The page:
Zika virus disease is caused by the Zika virus, which is spread to people primarily through the bite of an infected mosquito.
The illness is usually mild with symptoms lasting up to a week, and many people do not have symptoms or will have only mild symptoms.
The most common symptoms of Zika are:
- joint pain
- red eyes
Other symptoms include:
Symptoms can last for several days to a week. People usually don’t get sick enough to go to the hospital, and they very rarely die of Zika. Once a person has been infected with Zika, they are likely to be protected from future infections.
To diagnose Zika, your doctor will ask you about recent travel and symptoms you may have, and collect blood or urine to test for Zika or similar viruses.
Zika Virus and Pregnancy
Zika virus infection during pregnancy can cause a serious birth defect called microcephaly and other severe brain defects.
For women who do not want to become pregnant, OB/GYNs and other health care providers should discuss strategies to prevent unintended pregnancy and provide counseling on family planning and the use of contraceptive methods. Safety, effectiveness, availability, and acceptability should be considered when selecting a contraceptive method(s).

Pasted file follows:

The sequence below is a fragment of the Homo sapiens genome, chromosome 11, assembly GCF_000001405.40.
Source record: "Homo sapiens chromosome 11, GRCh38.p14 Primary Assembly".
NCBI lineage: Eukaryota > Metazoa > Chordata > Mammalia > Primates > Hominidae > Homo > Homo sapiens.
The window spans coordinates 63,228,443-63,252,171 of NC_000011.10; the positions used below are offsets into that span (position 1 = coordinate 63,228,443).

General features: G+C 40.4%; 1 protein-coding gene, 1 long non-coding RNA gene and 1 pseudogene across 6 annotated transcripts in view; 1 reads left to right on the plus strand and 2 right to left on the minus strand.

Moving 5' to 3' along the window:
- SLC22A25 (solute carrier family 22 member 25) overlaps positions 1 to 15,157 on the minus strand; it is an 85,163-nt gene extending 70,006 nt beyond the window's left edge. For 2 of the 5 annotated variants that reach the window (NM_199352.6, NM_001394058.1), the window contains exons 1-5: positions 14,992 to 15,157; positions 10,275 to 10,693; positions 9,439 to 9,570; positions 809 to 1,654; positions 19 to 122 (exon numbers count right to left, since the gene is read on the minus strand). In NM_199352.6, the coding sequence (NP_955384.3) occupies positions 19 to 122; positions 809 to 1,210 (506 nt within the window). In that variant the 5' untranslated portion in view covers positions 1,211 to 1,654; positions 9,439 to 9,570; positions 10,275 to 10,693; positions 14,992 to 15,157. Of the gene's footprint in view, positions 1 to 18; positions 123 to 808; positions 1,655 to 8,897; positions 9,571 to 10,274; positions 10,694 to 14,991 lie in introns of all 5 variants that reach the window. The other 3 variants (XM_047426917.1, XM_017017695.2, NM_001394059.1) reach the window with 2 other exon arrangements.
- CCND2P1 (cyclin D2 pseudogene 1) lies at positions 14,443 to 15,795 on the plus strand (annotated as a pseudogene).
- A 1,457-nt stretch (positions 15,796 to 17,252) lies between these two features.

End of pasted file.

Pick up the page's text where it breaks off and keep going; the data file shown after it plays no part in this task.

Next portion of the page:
Both women who are diagnosed with Zika virus disease and asymptomatic women with possible exposure to Zika virus should wait at least 8 weeks from symptom onset or exposure to attempt pregnancy. Their male partners with possible Zika virus exposure, regardless of symptom status, should wait to attempt pregnancy until at least 6 months after symptom onset (if symptomatic) or last possible Zika virus exposure (if asymptomatic). Those who are not planning such delay should talk with their health care providers.
Learn more about the confirmed areas with Zika from the Centers for Disease Control and Prevention (CDC).